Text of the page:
In 1965 Tutmarc adopted her next stage-name, "Alexys," and began rehearsing with a group of musicians from the Puyallup/Sumner area called III Generation ("Third Generation"). The band had begun in 1962 as the Vibrations, then morphed into the T-Birds in 1963, and in 1965 began gigging with a singing guitarist from Orting named Gary Ballor, who happened to know Bonnie. The guys -- Barry Breen (bass), Steve Phelps (guitar), Scott Templeman (piano), and Steve Northrop (drums) -- entered a talent contest at Seattle's Orpheum Theatre (506 Stewart Street) and battled their way to the semi-finals, while Ballor eventually headed off to seek fame and fortune down in Los Angeles.
A connection was made with Alexys, and Bonnie led the band through some recording sessions at Audio Recording's new location (2227 5th Avenue). The results were a rough demonstration recording of a mother/daughter-composed folk-rock tune, "Freedom's Child." The two Tutmarc women soon went on to Hollywood, where Bonnie produced new sessions that featured some of that city's heaviest session pros. The great jazz-man Shorty Rogers (1924-1994) served as musical director/arranger/conductor, and an all-star band comprised pianist Pete Jolly (1932-2004), drummer Earl Palmer (1924-2008), Emil Richards (marimba), Ben Benay (harmonica), Lyle Ritz (bass) Dennis Budimer (guitar), Jimmy Gordon (drums, on three songs), and Don Peake (b. 1940) -- who later that year would also play the memorable guitar lines on Bobby Darin's Top-10 recording of Tim Hardin's folk-pop masterpiece "If I Were a Carpenter."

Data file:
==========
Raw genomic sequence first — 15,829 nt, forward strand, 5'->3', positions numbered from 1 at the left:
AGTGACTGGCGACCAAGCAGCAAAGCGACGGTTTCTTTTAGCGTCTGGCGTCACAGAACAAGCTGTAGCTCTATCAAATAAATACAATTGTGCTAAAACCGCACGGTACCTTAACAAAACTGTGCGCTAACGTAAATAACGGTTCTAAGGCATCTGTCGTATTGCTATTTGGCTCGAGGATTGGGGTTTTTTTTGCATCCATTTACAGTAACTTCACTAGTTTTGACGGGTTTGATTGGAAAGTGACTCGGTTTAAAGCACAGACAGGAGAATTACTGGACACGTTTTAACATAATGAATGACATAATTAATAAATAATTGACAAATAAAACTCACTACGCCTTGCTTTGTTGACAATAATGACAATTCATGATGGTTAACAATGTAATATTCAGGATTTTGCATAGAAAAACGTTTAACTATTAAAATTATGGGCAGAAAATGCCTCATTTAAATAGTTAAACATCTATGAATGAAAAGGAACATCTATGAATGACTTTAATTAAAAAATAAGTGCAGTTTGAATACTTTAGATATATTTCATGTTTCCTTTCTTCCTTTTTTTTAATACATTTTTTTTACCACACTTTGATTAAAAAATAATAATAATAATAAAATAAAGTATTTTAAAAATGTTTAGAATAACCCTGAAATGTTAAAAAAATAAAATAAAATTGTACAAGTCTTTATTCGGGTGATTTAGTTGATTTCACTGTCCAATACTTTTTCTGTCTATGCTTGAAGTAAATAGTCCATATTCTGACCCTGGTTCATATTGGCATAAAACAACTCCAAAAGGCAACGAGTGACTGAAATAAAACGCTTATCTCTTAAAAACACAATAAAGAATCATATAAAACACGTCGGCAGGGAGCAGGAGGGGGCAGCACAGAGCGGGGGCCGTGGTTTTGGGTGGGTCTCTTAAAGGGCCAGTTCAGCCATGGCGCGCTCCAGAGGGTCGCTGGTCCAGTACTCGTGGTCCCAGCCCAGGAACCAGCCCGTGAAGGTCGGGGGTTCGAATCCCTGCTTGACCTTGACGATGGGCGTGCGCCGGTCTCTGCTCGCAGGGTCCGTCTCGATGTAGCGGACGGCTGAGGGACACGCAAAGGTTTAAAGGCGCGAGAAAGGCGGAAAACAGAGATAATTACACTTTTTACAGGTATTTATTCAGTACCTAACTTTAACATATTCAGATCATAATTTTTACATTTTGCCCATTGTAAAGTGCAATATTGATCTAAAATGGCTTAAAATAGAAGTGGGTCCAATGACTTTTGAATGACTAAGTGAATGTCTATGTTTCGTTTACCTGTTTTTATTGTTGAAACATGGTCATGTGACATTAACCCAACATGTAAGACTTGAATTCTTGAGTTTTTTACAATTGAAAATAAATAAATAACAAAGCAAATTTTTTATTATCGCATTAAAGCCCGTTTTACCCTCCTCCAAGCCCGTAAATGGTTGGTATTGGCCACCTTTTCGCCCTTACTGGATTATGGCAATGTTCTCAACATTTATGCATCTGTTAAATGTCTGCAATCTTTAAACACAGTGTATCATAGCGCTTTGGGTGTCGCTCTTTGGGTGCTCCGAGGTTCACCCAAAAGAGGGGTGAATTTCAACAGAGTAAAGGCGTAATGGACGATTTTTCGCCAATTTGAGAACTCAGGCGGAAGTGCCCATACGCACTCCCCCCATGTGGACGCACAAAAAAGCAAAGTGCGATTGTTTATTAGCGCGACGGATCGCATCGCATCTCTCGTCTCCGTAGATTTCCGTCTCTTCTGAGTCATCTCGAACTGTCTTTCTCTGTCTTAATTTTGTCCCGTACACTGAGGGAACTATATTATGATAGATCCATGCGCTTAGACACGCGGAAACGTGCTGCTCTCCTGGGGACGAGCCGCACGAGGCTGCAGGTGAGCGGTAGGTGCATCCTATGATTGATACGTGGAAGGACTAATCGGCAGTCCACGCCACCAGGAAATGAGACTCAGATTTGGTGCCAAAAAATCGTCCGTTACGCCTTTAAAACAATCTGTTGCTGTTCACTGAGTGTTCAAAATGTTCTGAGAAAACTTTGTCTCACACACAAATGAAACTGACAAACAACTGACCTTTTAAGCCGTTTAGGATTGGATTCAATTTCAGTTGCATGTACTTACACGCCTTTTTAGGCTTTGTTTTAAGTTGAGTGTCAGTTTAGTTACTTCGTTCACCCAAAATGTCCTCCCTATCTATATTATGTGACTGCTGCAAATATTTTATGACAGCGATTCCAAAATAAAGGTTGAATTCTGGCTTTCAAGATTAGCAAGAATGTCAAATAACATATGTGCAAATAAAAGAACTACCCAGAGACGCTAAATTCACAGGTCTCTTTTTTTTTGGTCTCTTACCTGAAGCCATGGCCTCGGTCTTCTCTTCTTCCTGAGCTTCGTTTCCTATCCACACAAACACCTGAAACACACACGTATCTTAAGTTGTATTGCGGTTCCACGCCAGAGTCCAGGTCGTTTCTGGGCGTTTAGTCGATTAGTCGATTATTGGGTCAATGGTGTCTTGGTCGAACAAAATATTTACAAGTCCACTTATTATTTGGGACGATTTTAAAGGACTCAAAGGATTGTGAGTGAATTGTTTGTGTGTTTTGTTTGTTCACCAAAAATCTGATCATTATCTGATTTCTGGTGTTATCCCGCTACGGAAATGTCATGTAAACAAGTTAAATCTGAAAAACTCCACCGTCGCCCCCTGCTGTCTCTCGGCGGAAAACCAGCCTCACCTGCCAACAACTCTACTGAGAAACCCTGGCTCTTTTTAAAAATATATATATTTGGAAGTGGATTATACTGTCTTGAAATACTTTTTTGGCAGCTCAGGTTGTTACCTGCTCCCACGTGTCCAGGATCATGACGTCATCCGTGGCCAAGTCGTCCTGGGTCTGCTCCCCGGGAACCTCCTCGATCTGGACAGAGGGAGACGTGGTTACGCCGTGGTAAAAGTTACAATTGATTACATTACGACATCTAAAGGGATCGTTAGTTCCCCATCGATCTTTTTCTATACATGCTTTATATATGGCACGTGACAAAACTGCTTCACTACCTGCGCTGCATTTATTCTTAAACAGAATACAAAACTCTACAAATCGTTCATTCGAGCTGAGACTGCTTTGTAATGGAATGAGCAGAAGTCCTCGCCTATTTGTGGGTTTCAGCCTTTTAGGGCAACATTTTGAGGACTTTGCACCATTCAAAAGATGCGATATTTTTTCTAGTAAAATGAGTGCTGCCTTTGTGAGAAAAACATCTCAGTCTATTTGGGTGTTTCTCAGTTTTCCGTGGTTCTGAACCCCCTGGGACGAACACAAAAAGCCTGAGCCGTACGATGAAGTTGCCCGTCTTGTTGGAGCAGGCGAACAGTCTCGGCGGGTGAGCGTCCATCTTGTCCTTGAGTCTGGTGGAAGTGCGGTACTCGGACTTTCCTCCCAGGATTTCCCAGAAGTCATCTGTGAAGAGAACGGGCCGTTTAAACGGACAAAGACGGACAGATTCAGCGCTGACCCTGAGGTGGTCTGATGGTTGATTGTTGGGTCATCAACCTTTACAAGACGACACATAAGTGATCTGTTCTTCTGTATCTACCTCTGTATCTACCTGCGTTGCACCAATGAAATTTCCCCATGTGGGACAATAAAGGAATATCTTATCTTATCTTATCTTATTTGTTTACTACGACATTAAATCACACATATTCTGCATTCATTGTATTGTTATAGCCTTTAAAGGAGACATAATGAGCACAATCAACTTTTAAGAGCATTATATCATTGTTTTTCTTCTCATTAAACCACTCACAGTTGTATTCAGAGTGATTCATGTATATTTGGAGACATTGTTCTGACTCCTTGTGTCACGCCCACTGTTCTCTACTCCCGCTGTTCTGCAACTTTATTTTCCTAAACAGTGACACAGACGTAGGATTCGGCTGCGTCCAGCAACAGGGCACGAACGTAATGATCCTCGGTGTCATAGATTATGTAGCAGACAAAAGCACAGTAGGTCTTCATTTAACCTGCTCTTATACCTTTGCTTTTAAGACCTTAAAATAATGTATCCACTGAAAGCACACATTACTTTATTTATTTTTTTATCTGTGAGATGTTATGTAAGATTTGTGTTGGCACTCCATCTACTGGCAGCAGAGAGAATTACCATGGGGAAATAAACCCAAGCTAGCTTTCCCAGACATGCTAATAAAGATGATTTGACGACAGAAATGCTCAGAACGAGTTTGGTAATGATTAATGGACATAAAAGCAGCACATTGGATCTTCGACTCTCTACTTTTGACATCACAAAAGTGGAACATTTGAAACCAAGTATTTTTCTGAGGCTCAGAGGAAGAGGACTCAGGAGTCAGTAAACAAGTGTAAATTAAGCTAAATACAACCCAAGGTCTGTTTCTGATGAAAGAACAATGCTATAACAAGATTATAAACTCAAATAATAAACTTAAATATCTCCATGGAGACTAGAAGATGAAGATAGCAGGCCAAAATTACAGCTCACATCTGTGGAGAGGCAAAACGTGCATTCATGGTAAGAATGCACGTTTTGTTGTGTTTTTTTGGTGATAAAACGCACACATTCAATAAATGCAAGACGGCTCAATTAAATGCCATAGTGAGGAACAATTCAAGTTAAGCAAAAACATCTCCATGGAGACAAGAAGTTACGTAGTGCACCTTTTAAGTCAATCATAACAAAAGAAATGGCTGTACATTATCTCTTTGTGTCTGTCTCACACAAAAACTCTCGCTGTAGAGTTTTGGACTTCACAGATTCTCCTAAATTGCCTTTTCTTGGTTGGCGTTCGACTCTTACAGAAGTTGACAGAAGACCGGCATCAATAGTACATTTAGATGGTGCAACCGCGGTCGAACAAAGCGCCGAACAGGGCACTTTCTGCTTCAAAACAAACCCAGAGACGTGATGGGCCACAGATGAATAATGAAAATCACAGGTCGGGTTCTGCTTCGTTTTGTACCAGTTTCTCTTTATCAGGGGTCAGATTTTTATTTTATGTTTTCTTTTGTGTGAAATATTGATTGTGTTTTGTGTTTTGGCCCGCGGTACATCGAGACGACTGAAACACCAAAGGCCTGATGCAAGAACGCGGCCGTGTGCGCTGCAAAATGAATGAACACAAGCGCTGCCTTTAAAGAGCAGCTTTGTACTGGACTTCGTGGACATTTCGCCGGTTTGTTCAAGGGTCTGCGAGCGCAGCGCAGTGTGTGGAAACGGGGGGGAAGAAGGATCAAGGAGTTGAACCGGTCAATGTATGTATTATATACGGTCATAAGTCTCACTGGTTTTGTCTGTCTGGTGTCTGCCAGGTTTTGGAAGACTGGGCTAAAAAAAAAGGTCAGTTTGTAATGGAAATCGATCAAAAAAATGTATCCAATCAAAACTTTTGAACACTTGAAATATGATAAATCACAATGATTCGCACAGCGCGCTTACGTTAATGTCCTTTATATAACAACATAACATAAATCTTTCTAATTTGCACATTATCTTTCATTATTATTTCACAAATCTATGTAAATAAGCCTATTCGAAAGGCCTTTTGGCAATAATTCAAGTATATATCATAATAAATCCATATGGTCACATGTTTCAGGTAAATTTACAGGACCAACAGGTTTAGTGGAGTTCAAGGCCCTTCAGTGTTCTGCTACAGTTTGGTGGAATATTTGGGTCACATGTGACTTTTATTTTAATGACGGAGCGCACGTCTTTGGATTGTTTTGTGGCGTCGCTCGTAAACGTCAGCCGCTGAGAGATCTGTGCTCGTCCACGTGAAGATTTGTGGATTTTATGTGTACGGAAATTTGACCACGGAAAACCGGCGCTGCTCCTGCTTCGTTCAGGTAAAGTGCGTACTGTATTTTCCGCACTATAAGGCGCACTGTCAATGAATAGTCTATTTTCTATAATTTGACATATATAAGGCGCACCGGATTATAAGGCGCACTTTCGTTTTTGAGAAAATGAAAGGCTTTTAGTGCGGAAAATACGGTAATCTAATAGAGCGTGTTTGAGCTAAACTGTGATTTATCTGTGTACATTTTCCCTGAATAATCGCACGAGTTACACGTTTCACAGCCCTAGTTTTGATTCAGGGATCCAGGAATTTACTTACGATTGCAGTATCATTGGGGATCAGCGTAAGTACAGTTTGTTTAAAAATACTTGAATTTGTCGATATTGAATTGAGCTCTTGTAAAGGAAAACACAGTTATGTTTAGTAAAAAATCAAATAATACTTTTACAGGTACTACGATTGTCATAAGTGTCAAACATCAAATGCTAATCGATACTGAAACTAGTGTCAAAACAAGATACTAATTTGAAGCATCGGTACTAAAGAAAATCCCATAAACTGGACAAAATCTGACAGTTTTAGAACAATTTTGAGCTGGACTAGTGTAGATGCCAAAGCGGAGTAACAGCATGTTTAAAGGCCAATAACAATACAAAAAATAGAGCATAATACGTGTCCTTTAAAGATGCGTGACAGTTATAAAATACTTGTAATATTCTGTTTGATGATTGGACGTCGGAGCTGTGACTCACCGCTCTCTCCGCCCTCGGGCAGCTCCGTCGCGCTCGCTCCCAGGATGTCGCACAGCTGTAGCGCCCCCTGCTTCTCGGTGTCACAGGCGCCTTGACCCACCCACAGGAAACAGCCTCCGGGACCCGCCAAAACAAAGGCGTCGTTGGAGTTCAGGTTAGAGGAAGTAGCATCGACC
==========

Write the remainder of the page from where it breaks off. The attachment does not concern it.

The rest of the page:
In October 1965 Dot Records released Alexys's debut single, "Freedom's Child" / "The Evolution of Alexys" (Dot Records No. D1634). As anticipated, Pat O'Day (b. 1934) -- the key DJ at Seattle's dominant AM radio station, KJR -- grabbed "Freedom's Child" and broke it as a Top-10 regional hit. At the time KJR was one of America's most influential stations and the tune spread as a Top-20 hit to a few other radio markets down the West Coast and then into Texas. Meanwhile, hopes ran high and Alexys and III Generation continued rehearsing, and Bonnie hired a Fife-based tailor to take measurements and sew a matching set of blue stage-outfits for the guys and a gold lamé dress for the singer.